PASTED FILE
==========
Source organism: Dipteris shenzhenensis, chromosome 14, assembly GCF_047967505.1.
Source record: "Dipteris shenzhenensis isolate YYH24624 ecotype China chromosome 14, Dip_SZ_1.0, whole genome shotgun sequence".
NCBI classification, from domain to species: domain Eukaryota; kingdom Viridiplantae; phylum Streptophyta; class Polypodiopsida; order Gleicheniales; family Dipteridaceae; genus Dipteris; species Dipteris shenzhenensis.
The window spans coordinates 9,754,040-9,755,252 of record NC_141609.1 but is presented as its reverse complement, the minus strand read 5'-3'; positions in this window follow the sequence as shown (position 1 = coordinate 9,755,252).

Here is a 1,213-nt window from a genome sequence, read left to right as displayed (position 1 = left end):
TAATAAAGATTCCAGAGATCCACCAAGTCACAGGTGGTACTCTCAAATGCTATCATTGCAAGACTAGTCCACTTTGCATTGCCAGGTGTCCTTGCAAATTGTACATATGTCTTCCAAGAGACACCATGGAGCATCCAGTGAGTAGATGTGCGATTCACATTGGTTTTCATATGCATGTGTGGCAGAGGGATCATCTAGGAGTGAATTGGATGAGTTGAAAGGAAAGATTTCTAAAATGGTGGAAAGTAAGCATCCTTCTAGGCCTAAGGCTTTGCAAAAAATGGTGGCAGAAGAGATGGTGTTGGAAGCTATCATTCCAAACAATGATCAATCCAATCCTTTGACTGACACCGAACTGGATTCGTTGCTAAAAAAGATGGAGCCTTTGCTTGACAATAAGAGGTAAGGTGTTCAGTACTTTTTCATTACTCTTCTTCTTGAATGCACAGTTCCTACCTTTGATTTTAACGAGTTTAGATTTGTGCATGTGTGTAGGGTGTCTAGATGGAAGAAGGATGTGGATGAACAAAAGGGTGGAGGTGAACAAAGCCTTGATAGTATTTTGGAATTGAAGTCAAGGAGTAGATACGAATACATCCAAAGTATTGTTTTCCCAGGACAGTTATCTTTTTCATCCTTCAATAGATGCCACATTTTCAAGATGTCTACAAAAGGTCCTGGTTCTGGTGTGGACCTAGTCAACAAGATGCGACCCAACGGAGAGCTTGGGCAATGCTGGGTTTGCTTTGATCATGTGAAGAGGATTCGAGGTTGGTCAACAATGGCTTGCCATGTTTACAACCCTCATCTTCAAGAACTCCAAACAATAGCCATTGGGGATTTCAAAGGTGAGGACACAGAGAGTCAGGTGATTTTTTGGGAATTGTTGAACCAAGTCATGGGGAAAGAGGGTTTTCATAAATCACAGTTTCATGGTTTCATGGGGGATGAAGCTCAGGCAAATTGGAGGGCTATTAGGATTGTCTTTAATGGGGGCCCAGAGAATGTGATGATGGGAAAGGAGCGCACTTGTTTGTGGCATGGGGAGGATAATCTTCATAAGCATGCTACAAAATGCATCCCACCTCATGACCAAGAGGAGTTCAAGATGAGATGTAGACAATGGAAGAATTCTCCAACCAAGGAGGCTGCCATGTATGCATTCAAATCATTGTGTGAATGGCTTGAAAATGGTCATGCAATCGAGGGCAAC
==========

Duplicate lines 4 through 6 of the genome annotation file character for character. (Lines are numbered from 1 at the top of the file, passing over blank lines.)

The window spans coordinates 9,754,040-9,755,252 of record NC_141609.1 but is presented as its reverse complement, the minus strand read 5'-3'; positions in this window follow the sequence as shown (position 1 = coordinate 9,755,252).

Here is a 1,213-nt window from a genome sequence, read left to right as displayed (position 1 = left end):
TAATAAAGATTCCAGAGATCCACCAAGTCACAGGTGGTACTCTCAAATGCTATCATTGCAAGACTAGTCCACTTTGCATTGCCAGGTGTCCTTGCAAATTGTACATATGTCTTCCAAGAGACACCATGGAGCATCCAGTGAGTAGATGTGCGATTCACATTGGTTTTCATATGCATGTGTGGCAGAGGGATCATCTAGGAGTGAATTGGATGAGTTGAAAGGAAAGATTTCTAAAATGGTGGAAAGTAAGCATCCTTCTAGGCCTAAGGCTTTGCAAAAAATGGTGGCAGAAGAGATGGTGTTGGAAGCTATCATTCCAAACAATGATCAATCCAATCCTTTGACTGACACCGAACTGGATTCGTTGCTAAAAAAGATGGAGCCTTTGCTTGACAATAAGAGGTAAGGTGTTCAGTACTTTTTCATTACTCTTCTTCTTGAATGCACAGTTCCTACCTTTGATTTTAACGAGTTTAGATTTGTGCATGTGTGTAGGGTGTCTAGATGGAAGAAGGATGTGGATGAACAAAAGGGTGGAGGTGAACAAAGCCTTGATAGTATTTTGGAATTGAAGTCAAGGAGTAGATACGAATACATCCAAAGTATTGTTTTCCCAGGACAGTTATCTTTTTCATCCTTCAATAGATGCCACATTTTCAAGATGTCTACAAAAGGTCCTGGTTCTGGTGTGGACCTAGTCAACAAGATGCGACCCAACGGAGAGCTTGGGCAATGCTGGGTTTGCTTTGATCATGTGAAGAGGATTCGAGGTTGGTCAACAATGGCTTGCCATGTTTACAACCCTCATCTTCAAGAACTCCAAACAATAGCCATTGGGGATTTCAAAGGTGAGGACACAGAGAGTCAGGTGATTTTTTGGGAATTGTTGAACCAAGTCATGGGGAAAGAGGGTTTTCATAAATCACAGTTTCATGGTTTCATGGGGGATGAAGCTCAGGCAAATTGGAGGGCTATTAGGATTGTCTTTAATGGGGGCCCAGAGAATGTGATGATGGGAAAGGAGCGCACTTGTTTGTGGCATGGGGAGGATAATCTTCATAAGCATGCTACAAAATGCATCCCACCTCATGACCAAGAGGAGTTCAAGATGAGATGTAGACAATGGAAGAATTCTCCAACCAAGGAGGCTGCCATGTATGCATTCAAATCATTGTGTGAATGGCTTGAAAATGGTCATGCAATCGAGGGCAAC